Saponins
      Saponins from Licorice
      Saponins from Soapnut
      Pharmacological Activity of Saponins
      Gum, Resin, and Mucilage
      Gums and Mucilage
      Resins
      Bitters
      Pungent Constituents 
      Coumarins 
      Anthraquinones
      Chemical Constituents of Ayurvedic Herbs
      Phytochemical Markers of Ayurvedic Herbs
      Interaction, Toxicity, and Specific Findings from Ayurvedic Herbs; 
      C. P. Khare
      Modern Pharmacological Classification of Ayurvedic Herbs;
       Chandra Kant Katiyar and Arun Gupta
      Antacids
      Antiallergics
      Antiasthmatics
      Anticancer
      Antidiabetics
      Antidiarrheals
      Anti-DUB
      Antiemetics
      Antiflatulents
      Antihypertensives
      Anti-Inflammatory
      Antimicrobials
      Antiobesity
      Antiparkinsonians
      Antipyretics
      Antispasmodics
      Antistress 
      Antitussives and Expectorants 
      Antiurolithiatics 
      Aphrodisiacs 
      Blood Purifiers 
      Cardioprotectives 
      Digestives 
      Diuretics 
      Galactogogues 
      Hepatoprotectives 
      Hypolipidemics 
      Immunomodulators 
      Laxatives 
      Narcotics 
      Nephroprotectives 
      Nootropics 
      Sedatives 
      Skin Disorders 
      Tonics 
      Wound Healers
      Evaluation of Efficacy and Safety of Herbal/Ayurvedic Medicines
      Arun Gupta and Chandra Kant Katiyar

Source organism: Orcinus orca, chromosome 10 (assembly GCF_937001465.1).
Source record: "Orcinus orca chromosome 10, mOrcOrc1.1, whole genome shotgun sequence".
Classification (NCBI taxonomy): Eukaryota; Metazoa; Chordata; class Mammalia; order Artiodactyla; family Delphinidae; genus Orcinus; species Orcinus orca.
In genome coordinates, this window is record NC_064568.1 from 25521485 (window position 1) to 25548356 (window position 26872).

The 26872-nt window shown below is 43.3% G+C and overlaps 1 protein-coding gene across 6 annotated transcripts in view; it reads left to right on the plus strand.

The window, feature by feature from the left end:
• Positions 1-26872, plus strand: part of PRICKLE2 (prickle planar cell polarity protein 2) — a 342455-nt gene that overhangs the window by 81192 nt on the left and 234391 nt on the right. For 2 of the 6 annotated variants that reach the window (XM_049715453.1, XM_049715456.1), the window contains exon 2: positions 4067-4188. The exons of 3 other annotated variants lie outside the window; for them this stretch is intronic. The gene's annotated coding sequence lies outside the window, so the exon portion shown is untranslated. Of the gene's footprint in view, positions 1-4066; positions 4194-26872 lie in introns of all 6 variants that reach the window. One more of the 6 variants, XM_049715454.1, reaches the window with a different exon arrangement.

Introduction 
      Definitions 
      Historical Aspects
      Regulatory Aspects on Conducting Clinical Trials
      World Health Organization (WHO) Guidelines 
      Indian Council of Medical Research (ICMR) Guidelines 
      Good Clinical Practice (GCP) Guidelines 
      Department of AYUSH, India 
      Ethical Issues 
      Limitations of Herbal and Traditional Medicine with Reference to Clinical
      Trials 
      Trial Design
      Randomized Controlled Trials
      Blinding
      Placebo 
      Standardization or Quality Control 
      Ayurvedic Perspective 
      Need of Alternative Approach to Clinical Trial for Traditional Medicine 
      Prakriti (Psychosomatic Constitution) 
      Rogi (Patient), Roga (Disease), and Pariksha (Examination) 
      Kriyakala (Interventions at Different Stages of Disease) 
      Pathya-apathya (Diet) to Be Followed with Medicine 
      Anupana (Vehicle) for Drug Administration 
      Proposed Methodologies for Clinical Trials on Ayurvedic Drugs 
      Toxicity Studies on Ayurvedic and Herbal Drugs 
      Acute Toxicity (OECD Test No. 43)
      Subacute Toxicity (OECD Test No. 412)
      Subchronic Toxicity (OECD Test No. 413)
      Chronic Toxicity (OECD Test Guideline 452)
      Carcinogenicity (OECD Test Guideline 451)
      Test Guideline 416)
      Ocular Toxicity (OECD Test No. 4052)
      Neurotoxicity (OECD Test No. 424)
      Conclusion and Way Forward
      References
      International Regulatory Status of Herbal Drugs; Sanjay Sharma
      Southeast Asia 
      Bangladesh 
      India 
      Indonesia
      Myanmar
      Nepal 
      Sri Lanka 
      Thailand 
      Eastern Mediterranean 
      Egypt 
      Iran 
      Kuwait 
      Pakistan
      Saudi Arabia
      United Arab Emirates 
      Western Pacific
      Australia
      China
      Fiji
      Japan
      Africa 
      South Africa 
      The Americas 
      United States of America 
      Argentina
      Canada
      Chile
      Nicaragua 
      Europe 
      European Union 
      Conclusion 
      Bibliography
      Information Resources
      Databases 
      Herbal Monographs 
      Publicly Available 
      Subscription Based 
      Online Journals, Libraries, and Citations 
      Professional Associations 
      Related Links 
      Images 
      Adverse Effects, Safety, and Standards 
      Legal and Regulatory Information
      Country-Specific Complementary and Alternative Medicine 
      United Kingdom 
      United States of America 
      India
      Index